Operation: Borneo

Kinabatangan river

While fast growing trees in Borneo offers some of the fastest C02 sequestration rates (converting C02 into carbon ) the land preparation labor efforts required are high as invasive vines must be cleared by hand

Operation Focus

We focus on mosaic reforestation, replanting damaged patches along the edges of the Kinabatangan river securing a buffer and helping hold back illegal  palm-oil plantation creep.

Site B: Planting location


Fast growing vines rapidly overwhelm exposed areas and choke young trees. This undergrowth has to be cleared prior to planting - and then revisited every 3-4 months.

Local inspectors

Each and every tree planted is geo-tracked. Local wildlife is abundant and a constant reminder of why we are doing what we do.

Species Focus

In Borneo we are planting a combination of fast growing, pioneering species such as Nauclea subdita and flood buffer species such as Molotus muticus together with true forest giants such as Dillenia borneensis and Octomeles sumatrana that will go on to live for centuries. In total we plant 22 species.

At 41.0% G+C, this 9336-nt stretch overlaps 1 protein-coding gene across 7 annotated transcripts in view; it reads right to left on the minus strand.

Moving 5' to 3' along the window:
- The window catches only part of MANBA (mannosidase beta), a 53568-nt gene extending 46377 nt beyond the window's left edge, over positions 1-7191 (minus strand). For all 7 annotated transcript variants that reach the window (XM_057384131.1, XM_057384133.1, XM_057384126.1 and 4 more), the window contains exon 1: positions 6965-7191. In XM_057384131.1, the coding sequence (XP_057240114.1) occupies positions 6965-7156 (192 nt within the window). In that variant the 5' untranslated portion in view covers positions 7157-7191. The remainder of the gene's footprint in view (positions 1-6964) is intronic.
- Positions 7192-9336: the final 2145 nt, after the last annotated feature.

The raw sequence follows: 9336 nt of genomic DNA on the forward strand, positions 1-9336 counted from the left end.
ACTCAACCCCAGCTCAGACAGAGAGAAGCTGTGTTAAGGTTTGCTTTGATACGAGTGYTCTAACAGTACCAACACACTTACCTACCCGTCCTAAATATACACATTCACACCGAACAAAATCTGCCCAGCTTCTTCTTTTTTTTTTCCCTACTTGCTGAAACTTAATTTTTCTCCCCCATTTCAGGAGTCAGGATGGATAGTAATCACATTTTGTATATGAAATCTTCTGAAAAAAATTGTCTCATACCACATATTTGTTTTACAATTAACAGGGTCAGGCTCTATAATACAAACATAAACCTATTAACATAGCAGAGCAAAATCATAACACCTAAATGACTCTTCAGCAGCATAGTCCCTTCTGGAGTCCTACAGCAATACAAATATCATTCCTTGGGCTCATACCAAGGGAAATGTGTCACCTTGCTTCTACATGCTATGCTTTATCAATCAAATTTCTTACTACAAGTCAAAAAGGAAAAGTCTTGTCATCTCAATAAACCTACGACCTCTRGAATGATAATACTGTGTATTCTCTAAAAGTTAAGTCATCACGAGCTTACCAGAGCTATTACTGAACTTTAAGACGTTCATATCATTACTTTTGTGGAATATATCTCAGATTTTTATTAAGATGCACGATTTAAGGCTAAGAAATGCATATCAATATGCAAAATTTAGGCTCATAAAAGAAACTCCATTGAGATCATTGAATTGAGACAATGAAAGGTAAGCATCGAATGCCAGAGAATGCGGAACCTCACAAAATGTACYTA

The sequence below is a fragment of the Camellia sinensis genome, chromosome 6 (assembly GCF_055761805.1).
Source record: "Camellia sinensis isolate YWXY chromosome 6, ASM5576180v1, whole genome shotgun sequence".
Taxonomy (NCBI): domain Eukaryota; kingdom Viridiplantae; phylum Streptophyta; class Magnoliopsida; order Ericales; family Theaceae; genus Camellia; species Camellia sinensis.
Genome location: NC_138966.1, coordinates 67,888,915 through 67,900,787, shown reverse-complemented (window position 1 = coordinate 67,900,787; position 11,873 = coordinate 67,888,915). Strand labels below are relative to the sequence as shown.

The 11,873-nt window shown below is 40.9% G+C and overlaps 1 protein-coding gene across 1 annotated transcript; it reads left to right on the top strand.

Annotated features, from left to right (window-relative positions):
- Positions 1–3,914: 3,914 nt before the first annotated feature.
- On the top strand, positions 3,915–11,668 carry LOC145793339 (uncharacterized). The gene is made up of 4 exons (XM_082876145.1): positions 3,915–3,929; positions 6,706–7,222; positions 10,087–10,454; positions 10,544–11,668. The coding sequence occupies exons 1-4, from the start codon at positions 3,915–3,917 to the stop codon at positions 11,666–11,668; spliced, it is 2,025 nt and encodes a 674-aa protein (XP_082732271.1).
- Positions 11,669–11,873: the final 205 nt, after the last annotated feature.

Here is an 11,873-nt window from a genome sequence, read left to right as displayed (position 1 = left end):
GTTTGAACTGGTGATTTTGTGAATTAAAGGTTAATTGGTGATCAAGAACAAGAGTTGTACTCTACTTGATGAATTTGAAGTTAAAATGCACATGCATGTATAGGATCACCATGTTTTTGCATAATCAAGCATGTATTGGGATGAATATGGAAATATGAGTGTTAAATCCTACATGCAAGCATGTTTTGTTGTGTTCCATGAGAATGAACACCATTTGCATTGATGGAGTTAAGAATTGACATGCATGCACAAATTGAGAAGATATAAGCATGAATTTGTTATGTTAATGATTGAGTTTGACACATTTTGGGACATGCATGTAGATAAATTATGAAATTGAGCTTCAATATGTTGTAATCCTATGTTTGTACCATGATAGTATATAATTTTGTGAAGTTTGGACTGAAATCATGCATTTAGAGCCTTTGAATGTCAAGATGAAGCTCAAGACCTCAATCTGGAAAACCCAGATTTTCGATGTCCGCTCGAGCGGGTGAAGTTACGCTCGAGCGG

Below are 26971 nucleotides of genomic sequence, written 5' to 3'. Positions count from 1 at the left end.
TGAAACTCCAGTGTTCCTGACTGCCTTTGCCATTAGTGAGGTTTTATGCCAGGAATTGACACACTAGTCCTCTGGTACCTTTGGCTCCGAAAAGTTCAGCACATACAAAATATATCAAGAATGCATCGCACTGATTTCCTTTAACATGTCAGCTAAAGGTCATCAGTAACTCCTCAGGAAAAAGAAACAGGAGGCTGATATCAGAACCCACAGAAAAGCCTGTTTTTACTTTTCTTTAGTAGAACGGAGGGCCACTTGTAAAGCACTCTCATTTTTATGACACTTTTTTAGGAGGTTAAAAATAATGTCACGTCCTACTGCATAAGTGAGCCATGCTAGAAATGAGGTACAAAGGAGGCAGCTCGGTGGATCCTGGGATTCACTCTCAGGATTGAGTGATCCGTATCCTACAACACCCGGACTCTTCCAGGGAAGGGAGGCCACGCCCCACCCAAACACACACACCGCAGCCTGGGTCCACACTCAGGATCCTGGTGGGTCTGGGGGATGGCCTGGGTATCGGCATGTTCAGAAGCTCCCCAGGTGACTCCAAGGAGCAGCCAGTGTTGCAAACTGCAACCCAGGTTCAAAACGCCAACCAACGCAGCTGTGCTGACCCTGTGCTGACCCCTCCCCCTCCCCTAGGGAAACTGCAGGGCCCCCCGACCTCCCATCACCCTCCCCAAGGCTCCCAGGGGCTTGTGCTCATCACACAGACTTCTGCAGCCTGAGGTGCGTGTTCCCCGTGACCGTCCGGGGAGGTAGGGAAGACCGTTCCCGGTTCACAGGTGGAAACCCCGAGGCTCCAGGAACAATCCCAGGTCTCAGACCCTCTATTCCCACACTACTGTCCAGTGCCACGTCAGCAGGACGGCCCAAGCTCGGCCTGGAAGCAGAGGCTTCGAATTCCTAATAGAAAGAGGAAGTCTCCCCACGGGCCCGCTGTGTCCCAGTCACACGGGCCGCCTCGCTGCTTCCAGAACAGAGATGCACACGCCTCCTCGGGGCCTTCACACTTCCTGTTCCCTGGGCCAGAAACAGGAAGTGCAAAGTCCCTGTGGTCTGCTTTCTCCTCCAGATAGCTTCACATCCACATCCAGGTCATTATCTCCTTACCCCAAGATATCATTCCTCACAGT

Dillenia borneensis

Large tropical tree growing up to 40 meters high in dense primary forest as well as more open, secondary formations.

Molotus muticus

A fast growing mangrove forest species known locally as the "swamp tree" or "salong apid"  which serves as a forest buffer to secure the solid for less robust species.

Nauclea subdita

Nauclea subdita or Bongkol is a robust mid-canopy tree up to 36 m tall, which thrives in disturbed habitat. Young leaves can be used to treat stomach ache.

Octomeles sumatrana

A fast growing forest giant reaching a height of over 60 meters with buttresses up to 6 meters wide. A important soil stabilizer and pioneer forest tree.